It’s a Numbers Game

A week before this year’s PGA Championship was to begin, someone posted a highly mathematically accurate prediction based on the previous three major winners on one of Facebook’s more popular golf forums. Although based on the calculations, the prediction was for Rickie Fowler to win. The eventual winner, who also fit the mathematical requirements, was perhaps overlooked. So, what was the math behind the prediction? The final major winner of 2017, just like the first three, would have six letters in his first name and six letters in his last name. Guess what? They all do – Sergio Garcia, Brooks Koepka, Jordan Spieth, and now Justin Thomas.

So if you’re thinking “that’s fake math”, here’s some real math for you to consider. The PGA Tour collects a phenomenal amount of data for every hole of every round of events played by professional golfers all over the world, and permits university faculty and students to access it so they might conduct research on the numbers. A broad look at the numbers shows that all four players bumped up their play during the event that they won compared to normal. And it was not any one thing that could be pinpointed.

Let’s start with the big picture first. Their performance in just the majors was as follows:

What can we learn from these numbers? These are players who typically play well below the highest scores shot over the year during the majors. The very worst that two of them – Garcia or Thomas – did was play to their upper-score one time, and those were the only times any of our four champions missed the cut. Even when not winning, these four winners play well during these events, as seen from their finish positions.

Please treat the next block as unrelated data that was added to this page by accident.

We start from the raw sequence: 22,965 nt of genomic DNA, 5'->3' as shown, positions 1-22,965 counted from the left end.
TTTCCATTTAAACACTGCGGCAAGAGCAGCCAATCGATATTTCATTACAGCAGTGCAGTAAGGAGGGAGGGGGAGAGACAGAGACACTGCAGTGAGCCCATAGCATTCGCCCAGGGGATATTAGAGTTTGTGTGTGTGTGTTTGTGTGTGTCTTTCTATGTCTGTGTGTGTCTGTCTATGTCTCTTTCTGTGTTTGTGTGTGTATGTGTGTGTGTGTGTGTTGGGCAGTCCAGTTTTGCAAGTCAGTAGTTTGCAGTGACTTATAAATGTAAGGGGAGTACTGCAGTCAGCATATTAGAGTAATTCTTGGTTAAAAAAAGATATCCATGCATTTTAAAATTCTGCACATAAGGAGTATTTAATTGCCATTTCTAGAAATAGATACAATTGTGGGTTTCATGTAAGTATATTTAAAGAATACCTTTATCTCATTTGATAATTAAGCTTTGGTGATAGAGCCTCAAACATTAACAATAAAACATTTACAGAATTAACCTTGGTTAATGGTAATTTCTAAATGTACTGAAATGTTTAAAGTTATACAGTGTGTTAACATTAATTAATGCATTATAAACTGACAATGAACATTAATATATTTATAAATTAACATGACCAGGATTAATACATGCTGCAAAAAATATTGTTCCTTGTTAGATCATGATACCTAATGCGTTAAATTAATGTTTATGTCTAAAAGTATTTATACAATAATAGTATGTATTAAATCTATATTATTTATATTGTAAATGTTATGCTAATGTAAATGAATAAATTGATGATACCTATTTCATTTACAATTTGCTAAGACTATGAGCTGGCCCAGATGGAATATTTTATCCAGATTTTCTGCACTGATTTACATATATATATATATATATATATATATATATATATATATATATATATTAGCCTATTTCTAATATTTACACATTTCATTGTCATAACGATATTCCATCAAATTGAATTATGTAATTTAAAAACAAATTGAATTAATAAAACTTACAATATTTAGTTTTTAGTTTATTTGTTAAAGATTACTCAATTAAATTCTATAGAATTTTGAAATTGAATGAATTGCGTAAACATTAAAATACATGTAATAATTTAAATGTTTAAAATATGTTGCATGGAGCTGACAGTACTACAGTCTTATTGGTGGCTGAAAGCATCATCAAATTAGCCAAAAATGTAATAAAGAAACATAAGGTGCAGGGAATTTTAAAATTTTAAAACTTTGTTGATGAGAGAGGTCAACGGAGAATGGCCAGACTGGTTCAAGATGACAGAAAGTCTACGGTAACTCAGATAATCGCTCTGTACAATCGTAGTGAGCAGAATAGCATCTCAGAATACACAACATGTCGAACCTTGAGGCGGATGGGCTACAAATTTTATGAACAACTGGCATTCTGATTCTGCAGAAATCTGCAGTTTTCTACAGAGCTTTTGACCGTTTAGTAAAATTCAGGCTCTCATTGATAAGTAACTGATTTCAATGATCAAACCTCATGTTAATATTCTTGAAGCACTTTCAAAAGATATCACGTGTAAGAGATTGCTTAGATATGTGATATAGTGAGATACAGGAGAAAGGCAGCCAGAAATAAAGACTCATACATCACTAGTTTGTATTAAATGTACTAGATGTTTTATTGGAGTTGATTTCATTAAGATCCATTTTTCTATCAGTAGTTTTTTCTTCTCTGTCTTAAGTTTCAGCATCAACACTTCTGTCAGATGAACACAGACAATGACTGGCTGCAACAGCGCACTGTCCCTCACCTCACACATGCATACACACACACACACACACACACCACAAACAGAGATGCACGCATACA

Is it their fairways made, their greens in regulation or the total number of putts they made? Let’s take a look. While Garcia typically has had a range of between 6 to 13 fairways and 8 to 15 greens this year, during his U.S. Masters win he made 11, 13, 11, 10 fairways over the four rounds and a corresponding 13, 12, 15, 14 greens.

Similarly, Koepka typically made 4 to 13 fairways and 7 to 17 greens. During the U.S. Open, he made 13, 12, 12 and 12 fairways and 16, 14, 15 and 17 greens.
Spieth’s typical fairways and greens made range from 4 to 13 and 8 to 17. During The Open, although he did not make too many fairways, he made up for it with better approach shots, to have 5, 5, 9 and 5 and 15, 8, 14 and 13 respectively.

Finally, Thomas’ range has been 3 to 11 fairways and 8 to 18 greens, but during the PGA Championship that he recently won, he made 7, 8, 6, 7 and 7, 12, 14, 12 respectively. Regardless of the number of fairways of the 14 par 4s and 5s made, these golfers must have good approach shots and/or make regulation on the par 3s, which are not included in the fairways-made statistic.

Finally, regarding their putting. Garcia typically makes anywhere from 26 to 33 putts, Koepka 21 to 33, Spieth 25 to 34 and Thomas 23 to 34. However, three of these golfers (Thomas’ number of putts during the PGA Championship have not been posted so far) appear to have had mediocre putting performances while winning a major compared to their own typical numbers of 2017. Garcia made 30, 28, 32 and 29 putts to win, Koepka had 29, 31, 32 and 31 putts and Spieth 29, 25, 28 and 30.

So, based on some actual numbers here, can we make any predictions for the 2018 majors?


Kiran Kanwar is the developer of The Minimalist Golf Swing System -100% scientific, simple and specific. She has BS degrees in physics and math); MS degrees in sports science and nutrition; and is pursuing a PhD in biomechanics. She is a Class A Member: the LPGA, The NGA of India, The PGA of India. Visit her website: